Top 10 Worst Popes in History



Top 10 Worst Popes in History


 

In the two thousand years since Christ strolled the earth and established a standout amongst the most persuasive religions on the planet, church history has been reported by an inconceivably different accumulation of stories that address humanity of endowments, condemnations, and everything in the middle. Millions have discovered trust as a result of Christianity – however millions have likewise been butchered for the sake of God. Beginning with St. Dwindle, the world has seen an aggregate of 265 authority popes. While a hefty portion of the heavenly fathers have to be sure shown themselves to be righteous men deserving of trust and admiration, there are a couple of whose names must go down in the chronicles of ignominy, in light of the fact that they decided to hold the things of the world over the things of God. Others, while not as glaringly naughty, essentially settled on awful decisions that antagonistically influenced the individuals they should be sparing. The biographies of these popes now serve to represent the evil side of personal inclination and remind us that even God delegate can lose his direction. Here are ten of those stories, uncovering probably the most eager for power, sexually corrupt, and indecent men that have ever held the papacy – the most noticeably bad popes.

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10.  Pope Boniface VIII (c. 1235 – 1303)

Destined to a minor honorable family in Anagni, Italy, Benedetto Caetani turned into a fruitful understudy of group law and later a part of the Roman Curia, in the end winning the position of cardinal cleric in 1291. He was chosen Pope Boniface VIII on December 24, 1294 after the devout yet clumsy Pope Celestine V surrendered (potentially because o...

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9.  Pope Leo X (1475 – 1521)

Regularly connected with Martin Luther and the changes of the Protestant Reformation, Pope Leo X is likewise well-known for being a standout amongst the most rich, wild spenders who ever headed the Christian church. A popular expression credited to Leo appropriately shows his most prominent necessity: "Since God has provided for us the papacy,...

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8.  Pope Clement VI (1291 – 1352)

Pierre Roger, a Frenchman, was the fourth of the Avignon popes, and took the name Clement VI for his pontificate. He was not an especially shrewd man; truth be told, his exertions amid the Black Plague did much to give asylum to the Jews, who consequently turned into the substitutes for the lethal breakout. Depicted as a fine man of honor, a sovere...

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7.  Pope Urban II (ca. 1035 – 1099)

It's irrefutable that Otho de Lagery, who got to be Pope Urban II in 1088, was a gifted ambassador and fruitful pioneer, in charge of securing the cutting edge Roman Curia and supporting changes of the pastorate. What he is regularly associated with, then again, is his terrible part in propelling a bleeding sacred war against Muslims that has since...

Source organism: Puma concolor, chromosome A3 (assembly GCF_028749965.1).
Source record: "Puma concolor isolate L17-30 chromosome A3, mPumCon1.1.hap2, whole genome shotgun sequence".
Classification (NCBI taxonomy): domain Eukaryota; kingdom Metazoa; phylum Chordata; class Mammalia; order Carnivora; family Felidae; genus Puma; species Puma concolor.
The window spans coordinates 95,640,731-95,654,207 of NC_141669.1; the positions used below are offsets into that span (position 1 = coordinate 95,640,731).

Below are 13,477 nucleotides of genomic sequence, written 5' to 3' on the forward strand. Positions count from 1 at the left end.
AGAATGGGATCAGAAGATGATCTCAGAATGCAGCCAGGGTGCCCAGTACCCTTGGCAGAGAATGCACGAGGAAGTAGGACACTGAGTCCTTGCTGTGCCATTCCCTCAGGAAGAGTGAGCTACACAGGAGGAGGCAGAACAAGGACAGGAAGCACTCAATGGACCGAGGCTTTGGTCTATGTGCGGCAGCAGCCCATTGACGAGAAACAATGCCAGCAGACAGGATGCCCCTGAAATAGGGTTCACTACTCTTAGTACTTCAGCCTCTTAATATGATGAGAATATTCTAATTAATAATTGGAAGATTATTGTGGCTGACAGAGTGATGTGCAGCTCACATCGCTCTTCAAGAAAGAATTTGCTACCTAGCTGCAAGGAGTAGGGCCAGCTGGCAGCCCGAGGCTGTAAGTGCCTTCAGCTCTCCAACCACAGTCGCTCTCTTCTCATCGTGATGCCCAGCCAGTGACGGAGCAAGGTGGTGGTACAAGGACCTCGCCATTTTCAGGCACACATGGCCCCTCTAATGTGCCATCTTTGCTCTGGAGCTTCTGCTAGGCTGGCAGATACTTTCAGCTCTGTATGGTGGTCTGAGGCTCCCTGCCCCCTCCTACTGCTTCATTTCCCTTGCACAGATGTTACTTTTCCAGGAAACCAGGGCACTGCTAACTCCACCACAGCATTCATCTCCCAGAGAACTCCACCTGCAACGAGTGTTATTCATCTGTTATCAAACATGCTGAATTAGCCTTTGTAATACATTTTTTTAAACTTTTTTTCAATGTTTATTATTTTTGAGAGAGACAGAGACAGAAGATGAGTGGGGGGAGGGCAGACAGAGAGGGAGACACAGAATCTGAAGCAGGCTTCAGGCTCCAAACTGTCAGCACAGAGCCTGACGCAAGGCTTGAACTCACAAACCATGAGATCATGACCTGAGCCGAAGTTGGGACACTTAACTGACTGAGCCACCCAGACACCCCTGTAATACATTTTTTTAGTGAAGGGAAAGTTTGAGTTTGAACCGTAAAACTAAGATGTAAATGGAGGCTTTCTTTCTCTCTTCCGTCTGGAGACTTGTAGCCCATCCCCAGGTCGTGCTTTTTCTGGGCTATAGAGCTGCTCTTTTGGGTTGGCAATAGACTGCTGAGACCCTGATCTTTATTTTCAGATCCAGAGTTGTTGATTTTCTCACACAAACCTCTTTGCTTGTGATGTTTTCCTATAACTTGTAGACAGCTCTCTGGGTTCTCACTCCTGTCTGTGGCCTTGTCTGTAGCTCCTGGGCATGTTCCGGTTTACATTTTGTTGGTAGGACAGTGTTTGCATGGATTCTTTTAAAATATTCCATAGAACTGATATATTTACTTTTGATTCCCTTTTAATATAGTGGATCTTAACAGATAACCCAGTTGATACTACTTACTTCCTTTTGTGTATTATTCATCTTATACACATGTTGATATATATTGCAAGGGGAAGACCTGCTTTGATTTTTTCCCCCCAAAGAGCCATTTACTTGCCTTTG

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6.  Pope Julius III (1487 – 1555)

Destined to an acclaimed Roman law specialist, Giovanni Maria Ciocchi del Monte was chosen pope in 1550 as a trade off competitor, and picked the title Julius III. While his initial vocation in the congregation demonstrates that he was extremely competent and effective, his papacy is known for being greatly inadequate and undistinguished. Generally...

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5.  Pope Stephen VI (? – 897)

Little is thought about Pope Stephen VI's close to home life and foundation, in spite of the fact that he was a Roman and the child of a cleric named John. The reason his name emerges in chapel history is a direct result of his contribution in what is maybe the most unusual religious trial ever – the Cadaver Synod of January 897. As the name ...

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4.  Pope Sergius III (? – 911)

The child of a Roman respectable and a part of the eventually unsuccessful faction which contradicted the strategies of Pope Formosus, Sergius III must primarily be seen through the inclined compositions of his adversaries, since very nearly all thoughtful records have been demolished. In any case, what we do have on Sergius proposes that he di...

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3.  Pope Benedict IX (c. 1012 – 1065/85)

Benedict IX, conceived Theophylactus of Tusculum, is known fundamentally for two things: 1) he held office on three different events, and 2) he is the main pope who sold the papacy (to his guardian, of all individuals). Benedict got to be pontiff at an exceptionally adolescent age, on account of the political ability of his father, who had figu...

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2.  Pope John XII (c. 937 – 964)

Conceived in Rome, the adolescent Octavianus for all intents and purpose had the papacy gave to him on a silver platter. His father, a patrician of Rome, made the Roman nobles make a solemn vow that at the following opportunity in the ecclesiastical seat, Octavianus would be chosen. Without a doubt enough, when he was just 18 the ruling pope passed...

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1.  Pope Alexander VI (1431 – 1503)

The prize for "Baddest Pope Ever" seemingly goes to Rodrigo Borgia, who reveled in the profits of having an uncle who simply happened to be Pope Calixtus III. On account of his advantageous economic wellbeing, Borgia passed through the positions of priest, cardinal, and bad habit chancellor, picking up gigantic riches along the way. In 14...

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